Lignocellulosic biocrude can be produced by direct liquefaction of lignocellulosic biomass, which can be further upgraded into biofuels in an oil refinery. Refinery streams, namely vacuum gas oil (VGO) and light cycle oil (LCO), were found suitable liquefaction solvents in our previous study. This paper reports a process concept based on the liquefaction of wood in LCO followed by recovery and recycling of the LCO. The LCO is recovered from the reactor effluent by spontaneous liquid–liquid phase split upon cooling. The feasibility of this process concept was demonstrated experimentally by conducting a series of refill experiments with LCO recovery and recycling. This series shows a steady-state liquefaction of pine wood with constant product yields (liquid yield ∼ 57 C%) and constant oil qualities over eight recycles. Most of the ash present in the wood was concentrated in the char. A techno-economic assessment estimated that the biocrude could be produced at 13.9 $/GJ, which corresponds to an energy-equivalent crude oil price of 61 $/bbl (at a wood cost of 85 $/t dry).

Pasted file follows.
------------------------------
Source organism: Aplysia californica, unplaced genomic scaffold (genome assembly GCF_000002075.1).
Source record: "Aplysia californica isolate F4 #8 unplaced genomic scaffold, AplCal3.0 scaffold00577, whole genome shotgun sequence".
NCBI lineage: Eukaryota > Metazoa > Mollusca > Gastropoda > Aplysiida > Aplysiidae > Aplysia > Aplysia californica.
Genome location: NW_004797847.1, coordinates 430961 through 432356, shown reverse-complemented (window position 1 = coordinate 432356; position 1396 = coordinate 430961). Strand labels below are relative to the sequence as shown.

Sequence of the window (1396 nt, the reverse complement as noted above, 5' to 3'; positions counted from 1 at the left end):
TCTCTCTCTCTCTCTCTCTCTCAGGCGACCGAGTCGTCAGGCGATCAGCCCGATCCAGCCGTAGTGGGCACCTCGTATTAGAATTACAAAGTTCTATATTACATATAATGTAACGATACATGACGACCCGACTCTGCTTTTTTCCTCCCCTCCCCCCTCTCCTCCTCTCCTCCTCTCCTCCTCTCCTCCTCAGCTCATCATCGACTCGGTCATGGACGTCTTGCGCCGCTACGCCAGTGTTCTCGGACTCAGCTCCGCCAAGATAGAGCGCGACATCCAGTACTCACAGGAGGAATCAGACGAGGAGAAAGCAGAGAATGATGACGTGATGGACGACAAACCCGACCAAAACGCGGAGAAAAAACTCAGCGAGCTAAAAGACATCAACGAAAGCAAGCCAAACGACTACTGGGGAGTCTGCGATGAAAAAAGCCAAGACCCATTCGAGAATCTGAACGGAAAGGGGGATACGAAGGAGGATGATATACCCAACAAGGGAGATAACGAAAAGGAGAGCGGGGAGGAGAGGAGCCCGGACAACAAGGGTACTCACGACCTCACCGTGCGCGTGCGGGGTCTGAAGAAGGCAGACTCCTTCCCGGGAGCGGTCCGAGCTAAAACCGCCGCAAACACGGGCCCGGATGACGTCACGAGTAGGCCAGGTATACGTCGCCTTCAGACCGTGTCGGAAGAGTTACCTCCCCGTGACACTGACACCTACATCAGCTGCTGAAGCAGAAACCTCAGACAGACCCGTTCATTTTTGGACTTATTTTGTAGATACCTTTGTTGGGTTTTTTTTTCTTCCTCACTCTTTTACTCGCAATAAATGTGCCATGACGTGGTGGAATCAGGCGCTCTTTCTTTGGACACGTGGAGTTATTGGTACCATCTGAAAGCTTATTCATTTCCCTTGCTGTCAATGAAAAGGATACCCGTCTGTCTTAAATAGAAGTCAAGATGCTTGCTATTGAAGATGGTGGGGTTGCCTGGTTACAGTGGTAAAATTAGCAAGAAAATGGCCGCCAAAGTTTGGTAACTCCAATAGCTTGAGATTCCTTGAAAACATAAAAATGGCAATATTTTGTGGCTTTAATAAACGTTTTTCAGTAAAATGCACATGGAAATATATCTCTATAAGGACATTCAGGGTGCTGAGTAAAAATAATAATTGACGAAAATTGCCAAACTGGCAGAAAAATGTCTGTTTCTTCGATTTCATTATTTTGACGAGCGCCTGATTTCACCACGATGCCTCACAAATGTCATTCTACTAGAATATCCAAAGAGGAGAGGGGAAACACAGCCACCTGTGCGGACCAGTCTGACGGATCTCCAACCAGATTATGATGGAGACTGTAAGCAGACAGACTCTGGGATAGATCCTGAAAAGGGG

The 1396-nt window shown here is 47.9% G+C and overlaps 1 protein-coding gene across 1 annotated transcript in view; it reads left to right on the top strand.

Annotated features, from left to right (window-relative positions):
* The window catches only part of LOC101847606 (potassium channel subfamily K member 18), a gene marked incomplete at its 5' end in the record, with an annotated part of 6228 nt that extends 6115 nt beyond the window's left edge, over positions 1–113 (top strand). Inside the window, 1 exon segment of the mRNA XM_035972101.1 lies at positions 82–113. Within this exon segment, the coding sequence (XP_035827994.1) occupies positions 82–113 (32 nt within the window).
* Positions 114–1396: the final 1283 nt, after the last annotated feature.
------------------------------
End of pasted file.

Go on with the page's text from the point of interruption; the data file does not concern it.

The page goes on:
- Light cycle oil
- Techno-economic evaluation
Kumar, S., Segins, A., Lange, J-P., van Rossum, G., & Kersten, S. R. A. (2016). Liquefaction of lignocellulose in light cycle oil: A process concept study. ACS sustainable chemistry & engineering, 4(6), 3087-3094. https://doi.org/10.1021/acssuschemeng.6b00055